Characterizing responses to gamma radiation by a highly clonogenic fish brain endothelial cell line

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The clonogenic property and radiobiological responses of a fish brain endothelial cell line, eelB, derived from the American eel were studied.


Clonogenic assays were performed to determine the plating efficiency of the eelB cells and to evaluate the clonogenic survival fractions after direct irradiation to low-dose low-LET gamma radiation or receiving irradiated cell conditioned medium in the bystander effect experiments.


eelB had the second highest plating efficiency ever reported to date for fish cell lines. Large eelB macroscopic colonies could be formed in a short period of time and were easy to identify and count. Unlike with other fish clonogenic cell lines, which had a relatively slow proliferation profile, clonogenic assays with the eelB cells could be completed as early as 12 days in culture. After direct irradiation with gamma rays at low doses ranging from 0.1 Gy to 5 Gy, the dose-clonogenic survival curve of the eelB cell line showed a linear trend and did not develop a shoulder region. A classical radio-adaptive response was not induced with the clonogenic survival endpoint when the priming dose (0.1 or 0.5 Gy) was delivered 6 h before the challenge dose (3 or 5 Gy). However, a radio-adaptive response was observed in progeny cells that survived 5 Gy and developed lethal mutations. eelB appeared to lack the ability to produce damaging radiation-induced bystander signals on both eelB and HaCaT recipient cells.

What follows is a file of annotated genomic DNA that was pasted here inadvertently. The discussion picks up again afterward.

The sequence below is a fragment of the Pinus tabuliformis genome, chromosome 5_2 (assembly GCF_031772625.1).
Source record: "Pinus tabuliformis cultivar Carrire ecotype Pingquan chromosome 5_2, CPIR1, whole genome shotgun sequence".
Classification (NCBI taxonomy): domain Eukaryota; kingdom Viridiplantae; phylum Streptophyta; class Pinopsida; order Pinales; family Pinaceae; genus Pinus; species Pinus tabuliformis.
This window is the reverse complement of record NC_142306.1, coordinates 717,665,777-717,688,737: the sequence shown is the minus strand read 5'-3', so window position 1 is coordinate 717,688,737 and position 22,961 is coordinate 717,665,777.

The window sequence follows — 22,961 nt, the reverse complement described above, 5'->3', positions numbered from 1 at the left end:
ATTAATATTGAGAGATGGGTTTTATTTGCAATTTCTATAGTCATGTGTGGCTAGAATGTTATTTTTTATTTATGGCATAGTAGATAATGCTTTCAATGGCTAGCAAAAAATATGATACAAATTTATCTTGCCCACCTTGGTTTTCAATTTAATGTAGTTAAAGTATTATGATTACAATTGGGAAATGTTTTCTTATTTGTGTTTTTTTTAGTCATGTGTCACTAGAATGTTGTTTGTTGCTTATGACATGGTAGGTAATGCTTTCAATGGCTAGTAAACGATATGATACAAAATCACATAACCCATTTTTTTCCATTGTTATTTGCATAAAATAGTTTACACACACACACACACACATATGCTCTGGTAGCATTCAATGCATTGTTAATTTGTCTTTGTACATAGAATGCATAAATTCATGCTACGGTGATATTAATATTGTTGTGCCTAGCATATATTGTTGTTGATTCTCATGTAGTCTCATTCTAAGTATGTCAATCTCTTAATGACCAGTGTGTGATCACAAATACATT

eelB cell line could be a very useful cell model in the study of radiation impacts on the aquatic health.

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